Director: Roland Emmerich
Starring: Steven Straight, Camilla Belle, Cliff Curtis, Joel Virgel, Affif Ben Badra, Mo Zinal, Nathanael Baring
Running Time: 109 min.
* (out of ****)
A lot of people ask me why I’m so down on computer generated effects in movies. I’m not, I just prefer that the effects fit well within the context of the story, and more importantly, they look at least somewhat believable. Now, I won’t even waste my time answering. I’ll just refer them to 10,000 BC, which features some of the cheesiest effects you could possibly see in a film.
Anyone who thinks we’ve come far in movie technology may want to re-think that after the final credits role in Roland Emmerich’s latest misfire. We actually have come far, but unfortunately we’ve gone much farther in abusing those advances as a result. And just when I thought I couldn’t be more devastated over the recent passing of special effects wizard Stan Winston, something like this comes around and reminds us just how great he really was. Jurassic Park this is not. It isn’t even The Lost World.
What’s scarier though is that the effects are the least of this movie’s problems. It’s easily a career worst effort from Emmerich, quite an accomplishment considering this is the man who directed such bloated trash as Independence Day and The Day After Tomorrow. You could defend him and say that he deliberately set out to make a gloriously bad, campy B-movie (which would at least explain the laughable performances and aimless direction), but if he did, shouldn’t it be a lot more fun?
It has a few lively moments, but in trying to make an “epic” action adventure film, Emmerich succeeds only in making it feel epic in length, despite it clocking in at just 109 minutes. Laughing at the performances and effects grows old after about 15 of those. The rest is a just a wretched bore you hope will eventually come to an end. It’s proves true the theory that the months of January and February really are the dumping ground for lackluster releases. Now that they’re all hitting DVD at once, I’m having a pretty miserable couple of months.
At a time when CGI, I mean wooly mammoths, roamed the Earth a cliché filled voice-over narration from Omar Sharif informs us D’ Leh (Steven Strait) and Evolet (Camilla Belle) have been in love since childhood. However, they’re from different tribes and politics stand in the way of them being together. D’ Leh is also an outcast and somewhat of a coward whose father abandoned his tribe. When evil warriors arrive and capture his people D’Leh manages to escape but Evolet doesn’t. So begins his torturous journey to rescue her and free his tribe. Torturous for us, not him. In one particularly embarrassing scene, we must watch him attempt to engage in a sabertooth tiger in deep, intelligent conversation. He seems disappointed when he fails to get a response.
In another memorable moment he listens to the ramblings of some prophet, who is either deformed or inhuman I couldn’t tell which. Strangely, someone is actually able to translate what this creature-man is saying even though he really isn’t speaking in another language. He’s just mumbling incoherently. By the time the film gets to the predictable denouement I was so exhausted by all the talking and time wasting that I forgot what the purpose of the journey was to begin with.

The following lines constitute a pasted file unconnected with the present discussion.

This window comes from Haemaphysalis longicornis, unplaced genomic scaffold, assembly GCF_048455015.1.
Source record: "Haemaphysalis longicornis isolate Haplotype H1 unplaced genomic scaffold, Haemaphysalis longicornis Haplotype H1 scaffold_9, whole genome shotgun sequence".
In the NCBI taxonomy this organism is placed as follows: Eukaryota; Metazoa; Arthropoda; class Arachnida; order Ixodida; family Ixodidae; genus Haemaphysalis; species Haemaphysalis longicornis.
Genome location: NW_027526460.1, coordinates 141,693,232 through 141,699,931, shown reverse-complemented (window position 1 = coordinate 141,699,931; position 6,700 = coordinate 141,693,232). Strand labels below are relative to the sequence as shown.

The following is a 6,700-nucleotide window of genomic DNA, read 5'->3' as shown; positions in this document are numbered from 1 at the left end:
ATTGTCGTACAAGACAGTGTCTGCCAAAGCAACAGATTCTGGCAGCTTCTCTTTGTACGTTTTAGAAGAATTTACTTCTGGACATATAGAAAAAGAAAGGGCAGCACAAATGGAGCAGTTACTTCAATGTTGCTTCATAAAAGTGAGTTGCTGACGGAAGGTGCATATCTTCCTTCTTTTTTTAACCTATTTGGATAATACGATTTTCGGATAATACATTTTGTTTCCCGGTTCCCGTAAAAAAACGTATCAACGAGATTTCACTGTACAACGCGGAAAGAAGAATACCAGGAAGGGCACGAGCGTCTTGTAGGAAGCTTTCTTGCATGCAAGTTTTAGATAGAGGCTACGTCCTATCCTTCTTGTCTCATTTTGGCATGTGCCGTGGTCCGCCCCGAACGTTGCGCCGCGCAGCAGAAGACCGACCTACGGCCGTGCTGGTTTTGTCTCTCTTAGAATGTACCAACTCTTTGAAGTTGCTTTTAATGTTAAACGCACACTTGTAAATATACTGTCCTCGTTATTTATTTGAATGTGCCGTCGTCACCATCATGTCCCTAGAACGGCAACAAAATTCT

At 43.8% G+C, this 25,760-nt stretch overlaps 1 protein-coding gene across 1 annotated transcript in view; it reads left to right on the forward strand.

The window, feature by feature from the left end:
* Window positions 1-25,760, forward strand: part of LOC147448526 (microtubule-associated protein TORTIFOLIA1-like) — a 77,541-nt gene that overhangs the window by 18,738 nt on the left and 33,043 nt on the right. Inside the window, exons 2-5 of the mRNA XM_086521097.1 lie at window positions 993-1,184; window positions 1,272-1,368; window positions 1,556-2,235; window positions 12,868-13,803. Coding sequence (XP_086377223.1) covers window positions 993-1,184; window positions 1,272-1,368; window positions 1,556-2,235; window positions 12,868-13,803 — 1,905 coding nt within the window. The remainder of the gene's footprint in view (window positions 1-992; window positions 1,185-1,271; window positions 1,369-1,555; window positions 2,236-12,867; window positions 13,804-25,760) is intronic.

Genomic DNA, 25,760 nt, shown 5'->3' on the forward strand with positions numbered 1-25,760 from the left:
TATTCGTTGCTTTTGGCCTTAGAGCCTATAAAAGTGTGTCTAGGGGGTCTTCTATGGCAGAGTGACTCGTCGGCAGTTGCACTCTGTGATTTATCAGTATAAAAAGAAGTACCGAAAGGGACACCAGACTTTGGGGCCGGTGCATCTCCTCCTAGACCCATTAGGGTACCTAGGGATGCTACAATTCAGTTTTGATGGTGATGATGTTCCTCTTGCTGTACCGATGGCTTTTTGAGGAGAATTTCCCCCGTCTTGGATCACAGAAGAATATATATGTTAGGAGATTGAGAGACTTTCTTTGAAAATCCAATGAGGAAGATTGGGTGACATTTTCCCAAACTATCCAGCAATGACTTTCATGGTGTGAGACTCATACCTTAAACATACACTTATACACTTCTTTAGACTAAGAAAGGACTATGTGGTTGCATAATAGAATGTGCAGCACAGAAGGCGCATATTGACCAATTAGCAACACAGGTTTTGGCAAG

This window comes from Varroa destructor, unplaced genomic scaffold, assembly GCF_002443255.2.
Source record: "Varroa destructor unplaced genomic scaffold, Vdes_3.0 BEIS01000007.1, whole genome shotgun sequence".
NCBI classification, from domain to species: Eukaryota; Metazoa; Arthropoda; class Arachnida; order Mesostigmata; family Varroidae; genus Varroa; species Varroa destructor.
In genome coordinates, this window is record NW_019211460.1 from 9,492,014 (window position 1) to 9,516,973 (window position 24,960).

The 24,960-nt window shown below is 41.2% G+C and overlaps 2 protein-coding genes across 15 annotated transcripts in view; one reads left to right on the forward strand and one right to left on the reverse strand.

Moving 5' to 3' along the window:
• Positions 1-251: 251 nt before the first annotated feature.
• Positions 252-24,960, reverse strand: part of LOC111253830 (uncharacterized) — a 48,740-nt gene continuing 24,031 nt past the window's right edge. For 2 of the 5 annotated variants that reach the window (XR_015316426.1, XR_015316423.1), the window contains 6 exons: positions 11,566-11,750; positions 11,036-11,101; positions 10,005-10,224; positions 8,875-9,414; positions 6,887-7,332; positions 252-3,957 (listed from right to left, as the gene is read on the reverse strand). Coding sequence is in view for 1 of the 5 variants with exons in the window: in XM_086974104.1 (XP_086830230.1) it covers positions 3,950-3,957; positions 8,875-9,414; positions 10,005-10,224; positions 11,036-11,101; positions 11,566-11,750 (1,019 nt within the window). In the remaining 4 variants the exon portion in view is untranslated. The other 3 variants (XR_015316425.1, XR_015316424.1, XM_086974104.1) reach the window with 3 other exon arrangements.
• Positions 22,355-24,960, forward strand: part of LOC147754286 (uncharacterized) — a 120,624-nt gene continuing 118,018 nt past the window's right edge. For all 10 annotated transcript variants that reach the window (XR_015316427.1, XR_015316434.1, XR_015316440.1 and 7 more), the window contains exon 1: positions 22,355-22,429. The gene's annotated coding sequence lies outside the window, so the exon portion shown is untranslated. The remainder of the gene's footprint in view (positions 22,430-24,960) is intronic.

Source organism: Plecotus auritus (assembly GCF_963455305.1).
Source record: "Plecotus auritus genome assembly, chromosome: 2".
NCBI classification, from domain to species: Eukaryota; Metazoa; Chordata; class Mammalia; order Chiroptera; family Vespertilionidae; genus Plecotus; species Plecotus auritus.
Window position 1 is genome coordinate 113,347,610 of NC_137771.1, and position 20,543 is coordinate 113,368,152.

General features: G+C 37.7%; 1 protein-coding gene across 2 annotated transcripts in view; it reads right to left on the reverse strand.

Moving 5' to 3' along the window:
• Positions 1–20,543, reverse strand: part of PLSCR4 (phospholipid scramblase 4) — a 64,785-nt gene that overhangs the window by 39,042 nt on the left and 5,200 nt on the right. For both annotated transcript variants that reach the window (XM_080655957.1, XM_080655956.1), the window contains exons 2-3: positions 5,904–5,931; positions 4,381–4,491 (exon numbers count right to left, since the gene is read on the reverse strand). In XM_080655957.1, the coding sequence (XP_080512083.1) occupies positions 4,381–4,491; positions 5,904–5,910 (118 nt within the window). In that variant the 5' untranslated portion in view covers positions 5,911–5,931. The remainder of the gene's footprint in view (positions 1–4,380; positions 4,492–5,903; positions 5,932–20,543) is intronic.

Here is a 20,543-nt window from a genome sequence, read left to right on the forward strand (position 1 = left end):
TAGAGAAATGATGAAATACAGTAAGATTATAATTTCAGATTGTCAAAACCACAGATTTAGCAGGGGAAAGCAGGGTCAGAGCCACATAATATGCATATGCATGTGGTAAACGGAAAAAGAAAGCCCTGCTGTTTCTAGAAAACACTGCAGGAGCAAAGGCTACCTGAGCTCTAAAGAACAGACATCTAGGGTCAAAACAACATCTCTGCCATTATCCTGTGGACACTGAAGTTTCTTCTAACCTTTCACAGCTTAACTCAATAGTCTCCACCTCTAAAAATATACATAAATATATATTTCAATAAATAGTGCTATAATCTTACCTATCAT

Anyone who just wants to see this movie because of Camilla Belle, hoping that this role would do for her what it did for Raquel Welch in One Million Years BC will be sorely disappointed. That movie was at least bad in a fun way, and despite some early ribbing, became an iconic part for its star actress. In this, Belle, looks grungy and dirty most of the picture and more like a contestant on Survivor than a prehistoric cave dweller. Perhaps the funniest scene of the movie is when she cleans up later. I had no idea they had eye shadow or mascara back then because all of the sudden, by the last half hour, she looks like she’s ready for a Vogue photo spread.
Her performance does her no favors but she’s at least ten times better than her leading man, Steven Straight, who according to his credits is an aspiring musician and former Hollister model. That seems about right. He has this dumb, wide-eyed expression on his face, as if he’s wondering how he possibly got into this. So am I. He gets a lot of giggles with some of his line deliveries, especially while conversing with computer-generated animals. The only inspired performance in the film comes from Affif Ben Badra as Evolet's obsessed, psychotic capturer. He's at least effectively creepy.
Everything in 10,000 BC is inauthentic looking, from the costumes, to the make-up to the effects. If decades from now they ever decide to bring back Mystery Science Theater 3000 this disaster would make an excellent viewing selection for Crow and Tom Servo. It’s as historically inaccurate as can be but you don’t go into a big budget action spectacle like this expecting a history lesson, nor did I want one. But I do expect to at least be reasonably entertained and ask that I’m able to remain awake.
The only thing this really has going for it is that at least doesn’t look like it was phoned in. It probably took a lot of money and effort to make this look as bad as it does. Everyone does at least seem to be trying, except they’re trying to give us something completely misguided and awful. As much as movies like this deflate me, I’ll admit one good thing came of this experience. It was the trailer for The Dark Knight that preceded the feature. Packed into those two minutes were far more thrills and story than 10,000 BC could muster in its entire running length.